Best Lawyers is the oldest and most respected lawyer ranking service in the world. For 40 years, Best Lawyers has assisted those in need of legal services to identify the lawyers best qualified to represent them in distant jurisdictions or unfamiliar specialties. Best Lawyers awards are published in leading local, regional and national publications across the globe.

Lawyers who are nominated for consideration are voted on by currently recognized Best Lawyers working in the same practice area and located in the same geographic region. Our awards and recognitions are based purely on the feedback we receive from these top lawyers. Those who receive high peer reviews undergo a thorough verification process to make sure they are currently still in private practice. Only then can these top lawyers be recognized by Best Lawyers.


Alan A. May

Alan A. May's Novel Selected for Prestigious Book Fair

Attorney and shareholder Alan A. May’s new book,
The Journey, has been selected for inclusion in the

Detroit Jewish Book Fair which promotes the global

art of Jewish storytelling. The 71
st Book Fair will run
from November 1-13, 2022, at The Jewish

Community Center.
May’s book chronicles the dangers and glories of
two friends’ experiences in Detroit before and after

World War II, as they face antisemitism, divided

loyalties and challenged value systems. His previous

novels include Article XII and Sons of Adam.

May is widely published in the field of probate law,

contributing articles to the Michigan Bar Journal,

NAWCC Bulletin, and the Michigan Probate and

Estate Planning Journal. He blogs frequently about

probate and baseball. In addition, he has appeared

in Martindale-Hubbell’s Register of Preeminent

lawyers 30 times, in Michigan Super Lawyers since

2007, in the Best Lawyers in America since 2010,

and has been named one of the top attorneys in

Michigan by the New York Times.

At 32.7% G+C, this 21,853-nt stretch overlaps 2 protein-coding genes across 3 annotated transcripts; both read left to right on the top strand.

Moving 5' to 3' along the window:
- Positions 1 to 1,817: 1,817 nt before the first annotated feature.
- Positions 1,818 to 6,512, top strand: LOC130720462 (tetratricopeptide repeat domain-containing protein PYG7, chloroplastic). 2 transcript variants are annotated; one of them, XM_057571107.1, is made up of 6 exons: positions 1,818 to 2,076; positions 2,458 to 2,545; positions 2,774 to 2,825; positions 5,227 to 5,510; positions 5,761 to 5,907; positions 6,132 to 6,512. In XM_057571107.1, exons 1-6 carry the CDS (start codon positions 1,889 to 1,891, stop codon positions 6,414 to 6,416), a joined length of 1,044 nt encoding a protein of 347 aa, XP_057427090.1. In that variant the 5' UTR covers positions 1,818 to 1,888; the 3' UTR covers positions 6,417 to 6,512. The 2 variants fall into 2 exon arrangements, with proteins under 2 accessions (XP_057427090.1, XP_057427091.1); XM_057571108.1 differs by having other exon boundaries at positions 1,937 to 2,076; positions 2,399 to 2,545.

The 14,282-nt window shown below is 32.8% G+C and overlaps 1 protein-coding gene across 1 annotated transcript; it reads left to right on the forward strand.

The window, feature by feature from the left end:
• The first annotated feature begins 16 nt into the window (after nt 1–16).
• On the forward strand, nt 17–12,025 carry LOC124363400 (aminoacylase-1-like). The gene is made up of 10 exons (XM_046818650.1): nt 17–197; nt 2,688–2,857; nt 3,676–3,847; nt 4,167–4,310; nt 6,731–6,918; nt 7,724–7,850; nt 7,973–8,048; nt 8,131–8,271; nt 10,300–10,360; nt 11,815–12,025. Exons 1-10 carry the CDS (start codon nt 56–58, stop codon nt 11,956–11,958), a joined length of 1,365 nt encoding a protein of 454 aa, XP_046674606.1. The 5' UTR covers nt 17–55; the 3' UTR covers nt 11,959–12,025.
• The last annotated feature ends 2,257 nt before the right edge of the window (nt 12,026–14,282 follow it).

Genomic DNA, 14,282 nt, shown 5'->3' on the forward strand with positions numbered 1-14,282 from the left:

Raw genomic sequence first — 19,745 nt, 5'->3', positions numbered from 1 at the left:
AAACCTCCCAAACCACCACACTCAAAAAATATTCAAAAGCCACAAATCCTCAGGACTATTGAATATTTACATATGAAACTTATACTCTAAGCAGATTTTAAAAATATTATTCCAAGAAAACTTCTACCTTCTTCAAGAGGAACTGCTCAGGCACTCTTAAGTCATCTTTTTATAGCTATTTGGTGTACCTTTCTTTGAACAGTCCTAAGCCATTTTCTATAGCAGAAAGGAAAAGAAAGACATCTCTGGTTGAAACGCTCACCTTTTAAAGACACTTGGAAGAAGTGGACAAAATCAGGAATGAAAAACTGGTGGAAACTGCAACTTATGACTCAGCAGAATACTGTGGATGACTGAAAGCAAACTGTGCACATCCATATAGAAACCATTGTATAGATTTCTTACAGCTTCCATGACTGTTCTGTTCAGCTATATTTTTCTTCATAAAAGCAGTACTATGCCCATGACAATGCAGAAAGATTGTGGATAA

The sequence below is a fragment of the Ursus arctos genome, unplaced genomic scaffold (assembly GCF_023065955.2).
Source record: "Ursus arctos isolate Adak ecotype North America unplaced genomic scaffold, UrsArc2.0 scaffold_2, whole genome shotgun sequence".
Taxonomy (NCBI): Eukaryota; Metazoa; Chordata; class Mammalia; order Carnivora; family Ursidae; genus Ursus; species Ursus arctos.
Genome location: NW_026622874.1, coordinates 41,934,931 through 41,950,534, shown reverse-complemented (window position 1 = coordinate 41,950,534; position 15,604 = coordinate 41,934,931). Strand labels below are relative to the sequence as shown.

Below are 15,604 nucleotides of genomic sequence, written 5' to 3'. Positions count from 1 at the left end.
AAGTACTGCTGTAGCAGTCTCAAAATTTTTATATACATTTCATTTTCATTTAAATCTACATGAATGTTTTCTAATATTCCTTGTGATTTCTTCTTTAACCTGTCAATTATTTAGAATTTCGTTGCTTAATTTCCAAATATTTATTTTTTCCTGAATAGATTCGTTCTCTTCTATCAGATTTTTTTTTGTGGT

DBusiness names Brian R. Jenney and Alan A. May Top Lawyers

Attorneys Brian R. Jenney and Alan A. May have been selected for inclusion in DBusiness Magazine’s 2023 list of Top Lawyers for Trusts & Estates. Thousands of votes were cast honoring excellence in 53 practice areas.

The list will appear in the November/December 2022 issue of DBusiness and online Monday, November 15 at



Detroit Legal News has recognized Kemp Klein for our charity golf outing


Detroit Legal News has recognized Kemp Klein for our charity golf outing. See how the sold-out event resulted in more than $30,000 getting donated to Forgotten Harvest which will provide 120,000 meals to Metro Detroiters in need…



Michigan Lawyers Weekly recognizes Kemp Klein for Chairty Golf Outing


We’re honored to be recognized by Michigan Lawyers Weekly for our charity golf outing! See how our clients, friends, vendors and employees helped us feed 120,000 Metro Detroiters in need…


Pictured, from left to right, Tim Hudson, Robert S. Zawideh, Hank Wolfe Rodriguez
Kemp Klein Charity Golf Outing helps thousands of Metro Detroiters

Over 160 golfers and countless volunteers and sponsors converged on The Links of Novi for Kemp Klein’s first charity golf outing to benefit Forgotten Harvest on September 19, 2022. The sold-out event produced astounding results: over $30,000 donated to Forgotten Harvest which will provide 120,000 meals to Metro Detroiters in need.

The Kemp Klein Foundation, which will celebrate its 30th anniversary next year, was the host organization through which all donations were made. The Foundation has donated over half a million dollars to local and national nonprofit organizations since its inception and has hosted charitable activities like blanket making and holiday gift collections for families in need. 

Forgotten Harvest delivers 144,000 pounds of surplus food per day to local charities five days a week, providing families in need with fresh and nutritious food free of charge. The organization rescues approximately 50 million pounds of food surpluses each year from grocery stores, markets, restaurants, and caterers and delivers it free of charge to emergency food providers in Metro Detroit.

Kemp Klein attorney and shareholder Robert S. Zawideh spearheaded the event with help from many Kemp Klein staffers and volunteers.

Sponsors Included: The Kemp Family Foundation,
PNC Bank, Veritext, Tri County Court Reporters, Menke & Associates, Robert
S. Zawideh, Custom Results Corporate Consulting, Three Phase Electric &
Technologies, Ronald Schlaupitz, Julius Giarmarco, Brian R. Jenney, Mary
Lyneis, Joseph P. Buttiglieri, Captrust, Amy A. Stawski, CK Diggs, Chris
McNeeley, Chris Khami, Thompson Flanagan – Danny Hughes, Independent Bank, Alan
A May, The Window Deposit, Legus, Brian H. Rolfe, Cynthia L. Umphrey, Austin W.
Probst, Mark R. Filipp, Fenner Melstrom & Dooling, Professional
Underwriters, Kirco, Eschels Financial Group Inc, Personnel Management
Solutions Inc.


Robert S. Zawideh

Kemp Klein Attorney, Bob Zawideh Sits Down with Forgotten Harvest Chief Development Officer, Tim Hudson


Bob Zawideh sits down with Forgotten Harvest Chief Development Officer, Tim Hudson for an inside look at how they feed thousands of your neighbors every day.

Click below to see why we’re thrilled to support Forgotten Harvest at next week’s inaugural Kemp Klein Golf Outing.

Get an inside look at this incredible organization!